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Mulvihill thanks generosity and dedication of partners

Blues News | 15th July 2020

John Mulvihill has praised the invaluable work of partners, who have made it possible for Cardiff Blues to set up a ‘top class’ training base at the Pentwyn Leisure Centre.

The move has been possible due to support from Cardiff Council and Pentwyn Leisure Centre, as well as long-term sponsors, High Motive, who have provided key equipment to ensure Covid-19 regulations are followed.

Mulvihill believes it’s heartwarming to see organisations from the local community coming together to assist his side ahead of a return to action in August, and says the reception from the players about the standard of the facility has been overwhelming.

The head coach said: “It’s been fantastic, while we haven’t been playing, that a lot of the sponsors have got behind us to make sure we could start in Pentwyn.

“There’s been a lot of work done between the Pentwyn Leisure Centre and the council, and those negotiations have been fantastic in giving us a temporary home.

“We’ve also set up a Covid-19 task-force, so there’s been a number of things that we had to do in order to get into the building, before they can train.

“It’s a top class facility, and probably one of the best that they’ve trained in over the last seven or eight years.


“I’m looking forward to seeing how we can develop that partnership with them moving forward.

“High Motive have been supporters of ours for a long time, and help us out with out communications on game day and at training.

“They’ve jumped on board to give us a sanitiser machine and they’ve got a demountable at the front that we can use in case of inclement weather when we do our testing.

“They’ve also got the world class heat sensor for our temperature checks each morning, which is the second checks for us, but they’re proud partners and I’m looking forward for them to continue with us.

“It’s nice to see them coming on board again in a bigger scope.”

It’s been more than a week since the squad have returned to training, following individual training schedules during lockdown.

They currently training in smaller groups of seven, with most of the training held at Pentwyn Leisure Centre, with the Welsh Institute of Sports in Sophia Gardens also utilised.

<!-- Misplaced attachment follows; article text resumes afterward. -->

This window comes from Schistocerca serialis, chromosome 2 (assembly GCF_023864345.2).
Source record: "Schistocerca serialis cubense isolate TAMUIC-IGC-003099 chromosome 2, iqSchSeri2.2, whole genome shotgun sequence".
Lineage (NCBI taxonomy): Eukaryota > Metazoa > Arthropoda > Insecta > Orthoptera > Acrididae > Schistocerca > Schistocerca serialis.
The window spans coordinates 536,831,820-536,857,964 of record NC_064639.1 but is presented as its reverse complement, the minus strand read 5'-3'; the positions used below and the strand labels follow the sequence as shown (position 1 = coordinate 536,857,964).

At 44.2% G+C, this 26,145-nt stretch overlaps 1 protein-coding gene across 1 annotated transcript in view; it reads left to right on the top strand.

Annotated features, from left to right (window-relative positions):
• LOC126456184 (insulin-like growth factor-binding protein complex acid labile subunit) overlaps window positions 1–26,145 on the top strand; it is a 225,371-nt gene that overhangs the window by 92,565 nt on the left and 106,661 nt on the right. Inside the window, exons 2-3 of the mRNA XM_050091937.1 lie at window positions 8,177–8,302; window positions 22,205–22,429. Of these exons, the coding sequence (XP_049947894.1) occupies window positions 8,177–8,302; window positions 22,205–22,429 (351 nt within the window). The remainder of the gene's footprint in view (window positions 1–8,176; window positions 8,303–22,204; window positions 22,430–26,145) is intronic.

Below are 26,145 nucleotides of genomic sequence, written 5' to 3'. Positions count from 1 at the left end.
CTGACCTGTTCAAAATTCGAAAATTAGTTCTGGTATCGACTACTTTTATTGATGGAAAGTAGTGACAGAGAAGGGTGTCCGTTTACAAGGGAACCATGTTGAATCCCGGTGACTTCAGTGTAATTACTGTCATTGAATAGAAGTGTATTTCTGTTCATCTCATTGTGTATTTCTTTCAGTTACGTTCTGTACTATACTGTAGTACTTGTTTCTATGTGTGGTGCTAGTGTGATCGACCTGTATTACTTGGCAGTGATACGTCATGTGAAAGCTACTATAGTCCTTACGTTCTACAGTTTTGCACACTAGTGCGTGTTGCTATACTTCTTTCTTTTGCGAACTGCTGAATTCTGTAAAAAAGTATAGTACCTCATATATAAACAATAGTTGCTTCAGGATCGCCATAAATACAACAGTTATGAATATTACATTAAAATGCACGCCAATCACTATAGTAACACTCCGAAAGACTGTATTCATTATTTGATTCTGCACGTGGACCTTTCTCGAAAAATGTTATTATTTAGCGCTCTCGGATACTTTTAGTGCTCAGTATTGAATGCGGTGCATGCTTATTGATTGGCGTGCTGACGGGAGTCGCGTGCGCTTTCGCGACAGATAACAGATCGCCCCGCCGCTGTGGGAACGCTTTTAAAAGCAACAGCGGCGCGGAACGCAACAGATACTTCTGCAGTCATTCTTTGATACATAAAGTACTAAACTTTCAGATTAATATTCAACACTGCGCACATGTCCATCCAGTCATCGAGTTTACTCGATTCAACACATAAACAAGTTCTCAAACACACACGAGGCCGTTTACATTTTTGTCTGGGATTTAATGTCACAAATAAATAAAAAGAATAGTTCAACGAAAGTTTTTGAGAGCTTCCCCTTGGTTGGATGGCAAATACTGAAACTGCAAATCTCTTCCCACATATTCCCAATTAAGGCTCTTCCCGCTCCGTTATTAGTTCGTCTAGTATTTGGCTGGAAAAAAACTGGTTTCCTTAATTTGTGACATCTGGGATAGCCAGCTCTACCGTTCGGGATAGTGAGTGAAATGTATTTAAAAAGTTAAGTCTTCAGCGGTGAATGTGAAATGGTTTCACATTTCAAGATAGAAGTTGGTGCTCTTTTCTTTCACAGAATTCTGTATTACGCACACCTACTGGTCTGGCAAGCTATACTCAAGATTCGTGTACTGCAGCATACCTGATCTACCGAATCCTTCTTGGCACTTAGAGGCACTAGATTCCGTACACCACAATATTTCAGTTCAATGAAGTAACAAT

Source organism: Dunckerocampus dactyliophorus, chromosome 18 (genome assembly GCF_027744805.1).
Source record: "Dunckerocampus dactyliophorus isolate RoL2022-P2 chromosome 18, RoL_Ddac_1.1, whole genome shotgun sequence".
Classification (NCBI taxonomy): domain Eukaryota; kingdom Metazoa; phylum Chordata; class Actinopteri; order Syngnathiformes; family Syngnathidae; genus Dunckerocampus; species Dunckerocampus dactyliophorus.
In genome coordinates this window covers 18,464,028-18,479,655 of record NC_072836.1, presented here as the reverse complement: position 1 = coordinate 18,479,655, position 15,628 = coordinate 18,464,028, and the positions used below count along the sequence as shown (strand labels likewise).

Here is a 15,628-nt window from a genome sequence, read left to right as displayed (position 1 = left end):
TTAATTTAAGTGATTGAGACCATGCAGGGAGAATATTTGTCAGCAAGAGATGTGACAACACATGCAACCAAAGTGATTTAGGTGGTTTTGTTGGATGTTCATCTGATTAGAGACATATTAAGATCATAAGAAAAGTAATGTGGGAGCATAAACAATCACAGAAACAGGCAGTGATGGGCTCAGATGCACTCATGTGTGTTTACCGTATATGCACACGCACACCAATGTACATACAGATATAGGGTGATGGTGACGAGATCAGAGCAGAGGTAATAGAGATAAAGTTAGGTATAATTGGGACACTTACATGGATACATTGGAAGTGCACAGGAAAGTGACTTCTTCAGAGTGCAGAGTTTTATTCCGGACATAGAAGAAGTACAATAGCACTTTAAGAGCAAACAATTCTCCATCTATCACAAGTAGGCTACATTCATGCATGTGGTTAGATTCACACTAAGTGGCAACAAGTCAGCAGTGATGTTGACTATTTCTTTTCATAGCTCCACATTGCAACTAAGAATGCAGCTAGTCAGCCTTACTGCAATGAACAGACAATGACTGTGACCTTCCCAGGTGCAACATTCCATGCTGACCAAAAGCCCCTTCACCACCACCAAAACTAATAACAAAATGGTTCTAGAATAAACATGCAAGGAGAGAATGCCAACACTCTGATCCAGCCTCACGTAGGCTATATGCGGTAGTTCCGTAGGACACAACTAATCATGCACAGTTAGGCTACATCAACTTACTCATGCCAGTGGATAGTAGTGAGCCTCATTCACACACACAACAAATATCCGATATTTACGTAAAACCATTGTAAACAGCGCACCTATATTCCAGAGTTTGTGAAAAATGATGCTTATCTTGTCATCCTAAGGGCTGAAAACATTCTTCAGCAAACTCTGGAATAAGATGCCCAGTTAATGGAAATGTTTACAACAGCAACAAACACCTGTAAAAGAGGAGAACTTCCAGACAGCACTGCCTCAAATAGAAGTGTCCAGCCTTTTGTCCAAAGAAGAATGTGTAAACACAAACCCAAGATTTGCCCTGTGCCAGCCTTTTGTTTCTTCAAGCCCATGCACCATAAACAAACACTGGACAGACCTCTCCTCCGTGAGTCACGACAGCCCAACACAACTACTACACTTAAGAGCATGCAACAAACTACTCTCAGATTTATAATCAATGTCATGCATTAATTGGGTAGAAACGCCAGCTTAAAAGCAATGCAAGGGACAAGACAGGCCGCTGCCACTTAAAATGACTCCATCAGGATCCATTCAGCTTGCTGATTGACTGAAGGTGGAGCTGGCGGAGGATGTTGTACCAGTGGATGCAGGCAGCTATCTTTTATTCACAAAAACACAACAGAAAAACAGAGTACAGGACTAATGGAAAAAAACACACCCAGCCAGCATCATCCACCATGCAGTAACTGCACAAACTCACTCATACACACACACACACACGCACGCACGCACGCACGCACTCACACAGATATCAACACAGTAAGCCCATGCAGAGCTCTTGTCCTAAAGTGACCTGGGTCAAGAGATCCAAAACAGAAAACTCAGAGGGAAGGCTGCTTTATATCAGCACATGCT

The head coach says it’s been great to see the boys back in each other’s company and insists the focus is on conditioning at the moment, to ensure the players are at their physical peak when play resumes later in the summer.

Mulvihill added: “The last four months have been a challenge to get the group together because there’s been limited time to be able to talk to them.

“We’re in the new normal now. We’ve got the boys in groups of seven at the moment. You can have up to 10 but we’re trying to minimise any risk factors.

“The boys go through their conditioning done and having medical checks, and are doing basic skills after that.

“It’s about getting a bit of turnover in the legs, so that when we start phase two, with units and group training, the boys will be in better shape.

“It’s really important that we get the S&C and fitness into them in the first three weeks of training.

“It’s an eight week block altogether, up until the first game, so there’s a real focus on S&C in the first six with a little bit of skill and team-work later on in the block.

“The boys came in for their first session and said it was like the first day of school again. They’ve missed each other’s company and they’re better as a group.

“It’s good to see the banter around and the boys were in good shape when they came back.

“They haven’t done a lot of weights, so they’ve lost a bit of size, but fitness-wise they’re in really good nick. If there’s something they’ve all been able to do in lockdown, it’s running.


“They’ve been out doing that but I think they’ve missed that company and it’s good to see them back.

“They’re all professional athletes so they had to find a way of ticking over, which they did. Although I don’t think Dmitri Arhip’s neighbours are speaking to him because he crushed all of their bins by using them as squat racks.

“They adapted and overcame and in the early stages, where they could go in groups of two or three, they used each other’s garages but when it got a bit serious, and all you could do was solo training, they had to be a bit more creative.

“They could see, in the gym this week, the boys who had access to weights and guys who didn’t. It will take us a few weeks to get back to game weight.